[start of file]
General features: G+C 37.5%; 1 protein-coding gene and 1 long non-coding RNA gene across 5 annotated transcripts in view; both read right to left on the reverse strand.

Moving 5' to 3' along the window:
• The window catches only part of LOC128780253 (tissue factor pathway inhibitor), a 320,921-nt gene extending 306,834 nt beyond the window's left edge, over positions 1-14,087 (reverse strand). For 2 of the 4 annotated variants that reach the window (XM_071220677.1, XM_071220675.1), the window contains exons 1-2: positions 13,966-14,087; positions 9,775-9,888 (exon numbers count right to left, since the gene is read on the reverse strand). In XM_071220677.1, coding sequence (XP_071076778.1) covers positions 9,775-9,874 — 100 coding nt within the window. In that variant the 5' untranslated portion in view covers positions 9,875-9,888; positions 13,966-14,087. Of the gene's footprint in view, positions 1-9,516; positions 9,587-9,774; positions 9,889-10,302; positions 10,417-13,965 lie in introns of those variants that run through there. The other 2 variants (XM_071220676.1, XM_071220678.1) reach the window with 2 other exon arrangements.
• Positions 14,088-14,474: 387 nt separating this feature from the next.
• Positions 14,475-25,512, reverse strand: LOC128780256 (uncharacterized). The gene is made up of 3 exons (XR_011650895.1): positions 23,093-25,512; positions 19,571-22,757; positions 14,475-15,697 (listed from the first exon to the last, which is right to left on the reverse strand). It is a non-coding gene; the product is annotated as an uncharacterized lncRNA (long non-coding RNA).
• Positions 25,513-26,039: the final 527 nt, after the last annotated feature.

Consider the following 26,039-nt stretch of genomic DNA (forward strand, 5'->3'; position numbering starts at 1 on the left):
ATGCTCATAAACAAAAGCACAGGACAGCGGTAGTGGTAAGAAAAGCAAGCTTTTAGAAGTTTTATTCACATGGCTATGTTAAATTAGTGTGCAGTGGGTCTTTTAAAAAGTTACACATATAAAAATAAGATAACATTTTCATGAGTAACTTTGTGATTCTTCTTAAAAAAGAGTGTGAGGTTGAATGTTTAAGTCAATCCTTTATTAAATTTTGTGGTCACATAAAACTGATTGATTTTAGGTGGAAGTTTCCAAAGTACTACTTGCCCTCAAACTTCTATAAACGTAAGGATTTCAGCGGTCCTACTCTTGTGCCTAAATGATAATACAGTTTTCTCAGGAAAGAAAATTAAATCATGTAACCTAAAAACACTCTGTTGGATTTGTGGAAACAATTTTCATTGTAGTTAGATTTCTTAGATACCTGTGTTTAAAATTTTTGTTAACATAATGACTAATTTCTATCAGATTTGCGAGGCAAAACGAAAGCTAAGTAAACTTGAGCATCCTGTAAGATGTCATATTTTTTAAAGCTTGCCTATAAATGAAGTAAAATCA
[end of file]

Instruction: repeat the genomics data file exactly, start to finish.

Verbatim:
General features: G+C 37.5%; 1 protein-coding gene and 1 long non-coding RNA gene across 5 annotated transcripts in view; both read right to left on the reverse strand.

Moving 5' to 3' along the window:
• The window catches only part of LOC128780253 (tissue factor pathway inhibitor), a 320,921-nt gene extending 306,834 nt beyond the window's left edge, over positions 1-14,087 (reverse strand). For 2 of the 4 annotated variants that reach the window (XM_071220677.1, XM_071220675.1), the window contains exons 1-2: positions 13,966-14,087; positions 9,775-9,888 (exon numbers count right to left, since the gene is read on the reverse strand). In XM_071220677.1, coding sequence (XP_071076778.1) covers positions 9,775-9,874 — 100 coding nt within the window. In that variant the 5' untranslated portion in view covers positions 9,875-9,888; positions 13,966-14,087. Of the gene's footprint in view, positions 1-9,516; positions 9,587-9,774; positions 9,889-10,302; positions 10,417-13,965 lie in introns of those variants that run through there. The other 2 variants (XM_071220676.1, XM_071220678.1) reach the window with 2 other exon arrangements.
• Positions 14,088-14,474: 387 nt separating this feature from the next.
• Positions 14,475-25,512, reverse strand: LOC128780256 (uncharacterized). The gene is made up of 3 exons (XR_011650895.1): positions 23,093-25,512; positions 19,571-22,757; positions 14,475-15,697 (listed from the first exon to the last, which is right to left on the reverse strand). It is a non-coding gene; the product is annotated as an uncharacterized lncRNA (long non-coding RNA).
• Positions 25,513-26,039: the final 527 nt, after the last annotated feature.

Consider the following 26,039-nt stretch of genomic DNA (forward strand, 5'->3'; position numbering starts at 1 on the left):
ATGCTCATAAACAAAAGCACAGGACAGCGGTAGTGGTAAGAAAAGCAAGCTTTTAGAAGTTTTATTCACATGGCTATGTTAAATTAGTGTGCAGTGGGTCTTTTAAAAAGTTACACATATAAAAATAAGATAACATTTTCATGAGTAACTTTGTGATTCTTCTTAAAAAAGAGTGTGAGGTTGAATGTTTAAGTCAATCCTTTATTAAATTTTGTGGTCACATAAAACTGATTGATTTTAGGTGGAAGTTTCCAAAGTACTACTTGCCCTCAAACTTCTATAAACGTAAGGATTTCAGCGGTCCTACTCTTGTGCCTAAATGATAATACAGTTTTCTCAGGAAAGAAAATTAAATCATGTAACCTAAAAACACTCTGTTGGATTTGTGGAAACAATTTTCATTGTAGTTAGATTTCTTAGATACCTGTGTTTAAAATTTTTGTTAACATAATGACTAATTTCTATCAGATTTGCGAGGCAAAACGAAAGCTAAGTAAACTTGAGCATCCTGTAAGATGTCATATTTTTTAAAGCTTGCCTATAAATGAAGTAAAATCA